Enough experience in the forex market can delude some traders into believing that they can fully predict price action. After all, if you have years of screen time under your belt and you’ve put in the 10,000 hours in developing your analytical skills, it can be tempting to assume that you know the markets inside out.
This kind of assumption is dangerous because it can eventually turn into what I’d like to call the “trader god complex”, wherein one has an unshakeable belief in his or her infallibility in predicting future price movements. This is typically manifested when a trader is overconfident with his ideas that he refuses to acknowledge the possibility of error.
But, as anyone who has had his fair share of losing trades (and that’s practically every trader out there!) can attest, uncertainty is part of the forex market’s character. Nobody – not even the biggest financial hotshots who have access to loads of economic information – can come up with 100% accurate predictions for price action. Insisting that you have some special ability to forecast exactly how a currency pair will behave can ultimately lead to your downfall as a trader.
Of course this is different from getting a good feel of market behavior through constant deliberate practice. What this process aims to achieve is the ability to actively learn and improve throughout your trading career. This entails being able to accept your losses, admit your mistakes, re-evaluate your trade strategy, and make the necessary changes. In fact, the goal of deliberate practice is the total opposite of thinking that you are an all-knowing and all-powerful trader!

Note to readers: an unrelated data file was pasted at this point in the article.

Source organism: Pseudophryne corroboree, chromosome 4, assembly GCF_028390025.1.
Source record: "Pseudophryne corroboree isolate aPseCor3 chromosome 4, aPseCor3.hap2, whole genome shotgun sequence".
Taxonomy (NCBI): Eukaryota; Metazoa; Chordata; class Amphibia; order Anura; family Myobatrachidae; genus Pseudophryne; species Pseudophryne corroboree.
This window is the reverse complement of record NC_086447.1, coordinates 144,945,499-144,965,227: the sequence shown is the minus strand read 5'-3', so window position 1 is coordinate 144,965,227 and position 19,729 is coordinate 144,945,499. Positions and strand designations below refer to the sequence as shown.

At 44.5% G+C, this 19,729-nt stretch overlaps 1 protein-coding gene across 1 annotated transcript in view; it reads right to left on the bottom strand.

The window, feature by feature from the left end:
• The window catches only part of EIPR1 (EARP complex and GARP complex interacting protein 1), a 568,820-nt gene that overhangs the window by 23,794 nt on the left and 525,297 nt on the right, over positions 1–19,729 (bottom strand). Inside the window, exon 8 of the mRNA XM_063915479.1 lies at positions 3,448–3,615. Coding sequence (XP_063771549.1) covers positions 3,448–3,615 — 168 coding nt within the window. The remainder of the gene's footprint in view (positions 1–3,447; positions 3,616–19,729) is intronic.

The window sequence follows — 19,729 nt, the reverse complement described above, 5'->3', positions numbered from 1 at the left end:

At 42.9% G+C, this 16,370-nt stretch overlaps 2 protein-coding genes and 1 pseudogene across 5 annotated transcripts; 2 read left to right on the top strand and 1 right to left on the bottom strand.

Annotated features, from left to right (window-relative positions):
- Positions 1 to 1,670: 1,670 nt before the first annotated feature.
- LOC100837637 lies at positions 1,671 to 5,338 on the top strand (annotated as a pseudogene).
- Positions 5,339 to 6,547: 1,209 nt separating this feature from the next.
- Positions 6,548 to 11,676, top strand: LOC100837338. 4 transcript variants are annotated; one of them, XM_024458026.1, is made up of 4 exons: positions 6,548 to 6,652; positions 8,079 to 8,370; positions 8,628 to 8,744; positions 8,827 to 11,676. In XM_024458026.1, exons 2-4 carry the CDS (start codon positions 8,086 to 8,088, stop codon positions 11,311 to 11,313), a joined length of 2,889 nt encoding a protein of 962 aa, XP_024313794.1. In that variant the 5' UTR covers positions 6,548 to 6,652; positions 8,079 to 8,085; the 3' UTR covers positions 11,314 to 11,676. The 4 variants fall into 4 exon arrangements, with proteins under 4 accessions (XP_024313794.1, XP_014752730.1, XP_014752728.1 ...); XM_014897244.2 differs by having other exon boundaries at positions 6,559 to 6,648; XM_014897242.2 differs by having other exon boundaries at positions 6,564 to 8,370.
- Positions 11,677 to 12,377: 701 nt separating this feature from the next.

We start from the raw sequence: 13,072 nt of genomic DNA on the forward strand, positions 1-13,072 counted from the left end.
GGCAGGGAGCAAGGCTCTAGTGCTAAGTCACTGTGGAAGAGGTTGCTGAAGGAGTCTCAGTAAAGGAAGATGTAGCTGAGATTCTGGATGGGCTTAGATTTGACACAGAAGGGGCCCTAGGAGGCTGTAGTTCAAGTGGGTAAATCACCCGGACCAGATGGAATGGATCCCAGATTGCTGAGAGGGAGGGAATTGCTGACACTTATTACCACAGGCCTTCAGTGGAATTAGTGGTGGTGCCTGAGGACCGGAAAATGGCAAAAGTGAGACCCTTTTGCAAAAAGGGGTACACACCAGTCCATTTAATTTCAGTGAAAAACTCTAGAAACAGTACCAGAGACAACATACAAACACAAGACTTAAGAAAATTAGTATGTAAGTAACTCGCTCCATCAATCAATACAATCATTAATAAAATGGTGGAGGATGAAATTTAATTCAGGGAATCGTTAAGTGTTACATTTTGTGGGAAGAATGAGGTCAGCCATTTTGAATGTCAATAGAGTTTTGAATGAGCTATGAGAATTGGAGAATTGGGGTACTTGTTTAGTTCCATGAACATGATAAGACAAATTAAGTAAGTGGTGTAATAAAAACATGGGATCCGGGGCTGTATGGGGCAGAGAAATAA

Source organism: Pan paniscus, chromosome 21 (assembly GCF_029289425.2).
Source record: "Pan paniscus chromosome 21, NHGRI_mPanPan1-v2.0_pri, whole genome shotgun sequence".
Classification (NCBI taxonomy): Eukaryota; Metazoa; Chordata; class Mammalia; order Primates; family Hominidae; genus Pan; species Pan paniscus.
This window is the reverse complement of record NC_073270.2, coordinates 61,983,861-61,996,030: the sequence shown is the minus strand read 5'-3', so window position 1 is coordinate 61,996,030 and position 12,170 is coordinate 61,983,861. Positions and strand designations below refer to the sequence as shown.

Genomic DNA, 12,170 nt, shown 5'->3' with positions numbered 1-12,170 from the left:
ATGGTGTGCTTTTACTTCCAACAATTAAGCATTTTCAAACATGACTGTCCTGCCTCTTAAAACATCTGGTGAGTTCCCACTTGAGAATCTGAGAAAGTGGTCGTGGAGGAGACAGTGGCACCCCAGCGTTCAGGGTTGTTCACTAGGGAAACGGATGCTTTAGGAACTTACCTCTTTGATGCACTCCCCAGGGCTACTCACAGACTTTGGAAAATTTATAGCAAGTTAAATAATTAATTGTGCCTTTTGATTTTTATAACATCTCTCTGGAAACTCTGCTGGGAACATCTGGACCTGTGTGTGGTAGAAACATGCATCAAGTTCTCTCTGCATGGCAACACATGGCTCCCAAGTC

Focus instead on being able to adjust to market uncertainty. But how can you be able to make adjustments if you refuse to accept that it’s impossible to completely predict market behavior?!
As I mentioned in one of my previous articles, it is normal for traders to develop biases for currencies. After all, it’s precisely these biases that guide us in looking for profitable trade setups, right? Doing your homework in analyzing the markets and staying updated on economic events should help you figure out if the current environment supports your bias or not. Just make sure that you stay flexible with your biases to prevent it from turning into a prediction, which is no longer open to confirmation or negation from market factors.